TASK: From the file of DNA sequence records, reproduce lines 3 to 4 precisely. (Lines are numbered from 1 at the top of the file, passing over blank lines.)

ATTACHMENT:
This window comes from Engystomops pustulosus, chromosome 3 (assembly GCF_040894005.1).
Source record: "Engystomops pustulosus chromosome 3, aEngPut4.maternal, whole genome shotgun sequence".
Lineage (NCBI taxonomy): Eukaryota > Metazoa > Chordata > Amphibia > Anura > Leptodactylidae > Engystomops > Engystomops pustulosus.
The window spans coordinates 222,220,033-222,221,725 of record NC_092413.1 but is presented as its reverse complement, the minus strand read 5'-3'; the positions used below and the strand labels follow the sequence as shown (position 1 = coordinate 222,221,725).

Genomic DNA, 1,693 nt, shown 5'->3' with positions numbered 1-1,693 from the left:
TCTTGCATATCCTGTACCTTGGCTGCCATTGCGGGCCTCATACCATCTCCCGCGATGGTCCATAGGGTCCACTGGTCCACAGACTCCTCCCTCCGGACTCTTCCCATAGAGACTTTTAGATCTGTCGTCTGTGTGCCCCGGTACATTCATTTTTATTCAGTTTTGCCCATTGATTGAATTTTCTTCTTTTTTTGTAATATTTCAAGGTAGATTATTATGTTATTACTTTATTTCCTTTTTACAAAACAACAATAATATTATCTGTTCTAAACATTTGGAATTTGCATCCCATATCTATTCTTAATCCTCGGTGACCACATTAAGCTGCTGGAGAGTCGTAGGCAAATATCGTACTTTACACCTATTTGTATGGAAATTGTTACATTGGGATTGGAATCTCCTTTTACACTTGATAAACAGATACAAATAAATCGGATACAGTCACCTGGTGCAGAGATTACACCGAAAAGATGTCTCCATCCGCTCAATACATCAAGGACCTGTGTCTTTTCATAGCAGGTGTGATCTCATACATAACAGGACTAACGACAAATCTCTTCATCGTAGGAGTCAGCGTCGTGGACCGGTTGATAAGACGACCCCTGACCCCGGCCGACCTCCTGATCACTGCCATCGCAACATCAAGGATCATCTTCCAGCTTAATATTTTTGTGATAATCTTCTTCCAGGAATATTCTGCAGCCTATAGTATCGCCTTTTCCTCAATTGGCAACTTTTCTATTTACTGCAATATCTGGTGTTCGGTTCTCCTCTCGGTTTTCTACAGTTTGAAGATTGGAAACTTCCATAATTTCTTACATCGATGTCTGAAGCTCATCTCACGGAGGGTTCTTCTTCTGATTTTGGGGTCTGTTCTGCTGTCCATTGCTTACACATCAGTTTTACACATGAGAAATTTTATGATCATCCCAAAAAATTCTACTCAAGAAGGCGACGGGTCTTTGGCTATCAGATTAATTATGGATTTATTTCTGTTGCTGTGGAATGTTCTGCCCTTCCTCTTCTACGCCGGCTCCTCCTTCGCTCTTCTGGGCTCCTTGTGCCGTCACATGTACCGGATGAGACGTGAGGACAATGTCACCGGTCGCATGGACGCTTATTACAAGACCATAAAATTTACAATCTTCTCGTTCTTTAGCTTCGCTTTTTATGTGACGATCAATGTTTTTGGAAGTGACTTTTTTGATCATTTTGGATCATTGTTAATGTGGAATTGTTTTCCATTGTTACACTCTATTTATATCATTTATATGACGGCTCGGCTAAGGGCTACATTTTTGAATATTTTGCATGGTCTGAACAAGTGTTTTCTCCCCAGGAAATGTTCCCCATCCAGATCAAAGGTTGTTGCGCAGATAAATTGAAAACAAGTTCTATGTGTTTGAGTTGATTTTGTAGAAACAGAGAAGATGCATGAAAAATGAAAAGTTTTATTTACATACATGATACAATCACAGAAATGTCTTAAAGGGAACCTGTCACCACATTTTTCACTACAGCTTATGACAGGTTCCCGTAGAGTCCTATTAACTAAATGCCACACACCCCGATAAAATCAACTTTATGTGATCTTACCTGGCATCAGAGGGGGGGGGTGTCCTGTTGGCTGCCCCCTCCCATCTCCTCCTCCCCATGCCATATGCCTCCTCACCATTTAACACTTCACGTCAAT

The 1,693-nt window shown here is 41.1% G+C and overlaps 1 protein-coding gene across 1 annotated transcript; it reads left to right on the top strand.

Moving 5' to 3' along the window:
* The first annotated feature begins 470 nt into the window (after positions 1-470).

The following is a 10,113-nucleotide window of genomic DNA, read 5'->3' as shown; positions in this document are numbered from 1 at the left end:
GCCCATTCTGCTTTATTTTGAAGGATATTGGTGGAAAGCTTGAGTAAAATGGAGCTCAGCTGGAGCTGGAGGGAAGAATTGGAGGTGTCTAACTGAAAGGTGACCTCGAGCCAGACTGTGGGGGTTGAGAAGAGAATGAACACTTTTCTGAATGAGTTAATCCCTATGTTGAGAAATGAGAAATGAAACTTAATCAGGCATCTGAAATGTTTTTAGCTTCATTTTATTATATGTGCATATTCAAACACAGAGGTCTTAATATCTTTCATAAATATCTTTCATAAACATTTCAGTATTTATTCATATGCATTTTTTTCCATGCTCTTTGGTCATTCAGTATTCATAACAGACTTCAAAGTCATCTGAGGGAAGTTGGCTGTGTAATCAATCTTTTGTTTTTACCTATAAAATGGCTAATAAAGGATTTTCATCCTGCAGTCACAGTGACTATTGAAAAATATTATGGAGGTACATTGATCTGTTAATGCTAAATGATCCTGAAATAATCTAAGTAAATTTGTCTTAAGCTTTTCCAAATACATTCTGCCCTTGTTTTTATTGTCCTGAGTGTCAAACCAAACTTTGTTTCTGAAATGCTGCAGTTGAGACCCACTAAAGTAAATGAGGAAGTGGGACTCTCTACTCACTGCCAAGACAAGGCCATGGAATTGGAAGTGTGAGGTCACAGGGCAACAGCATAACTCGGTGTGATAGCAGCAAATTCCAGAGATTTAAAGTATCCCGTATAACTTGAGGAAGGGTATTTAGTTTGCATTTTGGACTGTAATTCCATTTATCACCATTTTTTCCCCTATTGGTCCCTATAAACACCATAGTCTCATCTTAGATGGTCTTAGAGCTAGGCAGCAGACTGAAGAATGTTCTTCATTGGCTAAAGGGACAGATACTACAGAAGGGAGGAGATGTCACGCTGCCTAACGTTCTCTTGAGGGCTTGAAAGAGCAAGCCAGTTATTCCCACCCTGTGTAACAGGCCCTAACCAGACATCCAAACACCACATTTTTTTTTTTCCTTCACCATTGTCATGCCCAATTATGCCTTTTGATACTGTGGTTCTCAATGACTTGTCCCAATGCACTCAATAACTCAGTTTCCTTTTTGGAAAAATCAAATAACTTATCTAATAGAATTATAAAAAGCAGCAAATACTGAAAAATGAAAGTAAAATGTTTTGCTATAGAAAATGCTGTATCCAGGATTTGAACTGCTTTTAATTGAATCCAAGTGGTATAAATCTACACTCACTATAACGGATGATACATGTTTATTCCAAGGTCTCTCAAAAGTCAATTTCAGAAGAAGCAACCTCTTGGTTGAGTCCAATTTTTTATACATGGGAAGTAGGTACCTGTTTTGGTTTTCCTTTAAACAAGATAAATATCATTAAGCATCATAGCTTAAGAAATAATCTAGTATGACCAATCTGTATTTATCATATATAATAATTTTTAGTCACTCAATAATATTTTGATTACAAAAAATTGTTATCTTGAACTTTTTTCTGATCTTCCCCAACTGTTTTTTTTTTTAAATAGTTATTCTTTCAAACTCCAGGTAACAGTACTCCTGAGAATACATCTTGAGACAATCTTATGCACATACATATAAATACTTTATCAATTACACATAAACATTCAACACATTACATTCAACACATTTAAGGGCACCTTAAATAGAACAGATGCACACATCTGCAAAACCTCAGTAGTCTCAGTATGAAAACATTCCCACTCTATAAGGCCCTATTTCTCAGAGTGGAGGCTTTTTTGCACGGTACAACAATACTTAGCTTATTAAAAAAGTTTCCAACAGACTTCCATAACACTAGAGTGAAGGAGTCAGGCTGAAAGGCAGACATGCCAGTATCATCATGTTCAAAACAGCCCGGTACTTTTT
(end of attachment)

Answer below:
Lineage (NCBI taxonomy): Eukaryota > Metazoa > Chordata > Amphibia > Anura > Leptodactylidae > Engystomops > Engystomops pustulosus.
The window spans coordinates 222,220,033-222,221,725 of record NC_092413.1 but is presented as its reverse complement, the minus strand read 5'-3'; the positions used below and the strand labels follow the sequence as shown (position 1 = coordinate 222,221,725).